Woman struck, killed by train in La Verne

LA VERNE >> A woman died Wednesday afternoon after being struck by a commuter train in La Verne, authorities said.
The westbound Metrolink train struck the woman about 4:20 p.m. on a set of train tracks just west of San Dimas Canyon Road, alongside Arrow Highway, La Verne police Sgt. Cory Leeper said.
Upon arriving to investigate reports of a pedestrian being struck by a train, “officers found a woman on the side of the tracks who was confirmed deceased at the scene by La Verne (Fire Department) paramedics,” Leeper said in a written statement.
No injuries were reported to any of the 93 passengers on board the train, he said.
The woman’s identity was not available pending positive identification and notification of family by the Los Angeles County Department of Medical Examiner-Coroner, Leeper said. The investigation was ongoing.
The train was delayed at the scene for about 40 minutes before returning to operation, police said.
Delays of up to 45 minutes continued on the line into the early evening, according to Metrolink.
Any witnesses, or anyone with information, is encouraged to call La Verne police at 909-596-1913.

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Man fatally struck by train in Covina identified

COVINA >> Authorities Wednesday released the identity of a 60-year-old Covina man fatally struck my a Metrolink train.
Michael Martin Olson died at the scene of Tuesday’s 7:20 a.m. incident on a set of train tracks near Sunflower Avenue and Covina Boulevard, Ed Winter, assistant chief of operations at the Los Angeles County Department of Medical Examiner-Coroner said.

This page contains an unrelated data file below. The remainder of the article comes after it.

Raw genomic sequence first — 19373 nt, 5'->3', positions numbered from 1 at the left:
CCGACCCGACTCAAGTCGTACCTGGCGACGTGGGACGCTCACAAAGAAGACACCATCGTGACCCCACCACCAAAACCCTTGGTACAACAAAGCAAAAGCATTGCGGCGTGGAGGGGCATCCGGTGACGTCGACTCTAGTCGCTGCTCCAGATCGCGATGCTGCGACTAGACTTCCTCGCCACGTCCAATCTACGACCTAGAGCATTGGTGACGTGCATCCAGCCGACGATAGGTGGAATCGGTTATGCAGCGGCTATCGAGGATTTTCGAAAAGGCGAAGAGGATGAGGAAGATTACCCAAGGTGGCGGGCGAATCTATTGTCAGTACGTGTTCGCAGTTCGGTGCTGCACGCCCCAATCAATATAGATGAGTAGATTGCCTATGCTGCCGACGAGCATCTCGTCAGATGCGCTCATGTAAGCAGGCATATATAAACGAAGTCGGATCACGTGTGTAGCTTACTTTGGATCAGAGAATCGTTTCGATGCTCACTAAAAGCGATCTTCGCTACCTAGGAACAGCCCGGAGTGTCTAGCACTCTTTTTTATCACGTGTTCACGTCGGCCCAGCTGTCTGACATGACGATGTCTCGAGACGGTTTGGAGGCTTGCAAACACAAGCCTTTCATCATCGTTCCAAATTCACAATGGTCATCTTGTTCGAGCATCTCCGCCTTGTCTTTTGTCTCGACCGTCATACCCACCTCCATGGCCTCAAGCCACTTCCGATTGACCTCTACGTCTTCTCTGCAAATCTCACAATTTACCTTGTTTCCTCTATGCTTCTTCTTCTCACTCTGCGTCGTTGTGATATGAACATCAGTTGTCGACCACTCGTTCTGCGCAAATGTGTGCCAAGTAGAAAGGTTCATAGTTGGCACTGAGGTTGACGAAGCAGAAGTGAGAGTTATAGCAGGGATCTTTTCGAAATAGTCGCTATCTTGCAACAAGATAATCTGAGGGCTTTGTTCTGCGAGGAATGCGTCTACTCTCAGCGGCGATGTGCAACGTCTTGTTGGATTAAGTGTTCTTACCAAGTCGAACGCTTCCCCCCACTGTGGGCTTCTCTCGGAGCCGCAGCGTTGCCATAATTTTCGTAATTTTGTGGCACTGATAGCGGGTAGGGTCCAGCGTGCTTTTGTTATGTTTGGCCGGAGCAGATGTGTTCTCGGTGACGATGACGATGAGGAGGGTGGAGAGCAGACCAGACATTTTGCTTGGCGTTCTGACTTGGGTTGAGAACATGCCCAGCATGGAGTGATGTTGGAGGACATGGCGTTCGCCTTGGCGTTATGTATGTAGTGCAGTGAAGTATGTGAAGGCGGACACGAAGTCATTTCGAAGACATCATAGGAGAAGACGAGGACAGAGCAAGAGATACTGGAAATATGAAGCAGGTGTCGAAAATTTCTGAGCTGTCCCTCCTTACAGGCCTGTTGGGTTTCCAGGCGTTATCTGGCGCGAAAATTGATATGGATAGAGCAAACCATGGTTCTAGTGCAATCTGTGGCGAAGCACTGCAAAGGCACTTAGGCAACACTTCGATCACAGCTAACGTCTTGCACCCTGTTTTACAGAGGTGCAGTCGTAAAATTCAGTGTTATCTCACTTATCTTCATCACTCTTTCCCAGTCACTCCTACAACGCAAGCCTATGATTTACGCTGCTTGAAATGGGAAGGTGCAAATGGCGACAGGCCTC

Officials initially said it appeared Olson stepped in front of the westbound commuter train, but it was unclear whether the death was a suicide or an accident.
An autopsy was yet to be performed Wednesday, Winter said.

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Engineer sent text message 22 seconds before fatal crash

From the Associated Press:

Federal investigators say the engineer of a Metrolink commuter train sent a text message 22 seconds before the collision with a freight train in Chatsworth last month that killed 25 people.

The National Transportation Safety Board said today that cell phone records of Robert Sanchez show he received a text message a minute and 20 seconds before the crash, and sent one about a minute later.

Investigators are looking into whether Sanchez was distracted when he ran through a red signal and collided with a Union Pacific train Sept. 12.

The records also showed that Sanchez sent 24 text messages and received 21 messages over a two-hour period during his morning shift. During his afternoon shift, he received seven and sent five messages from his cell phone.

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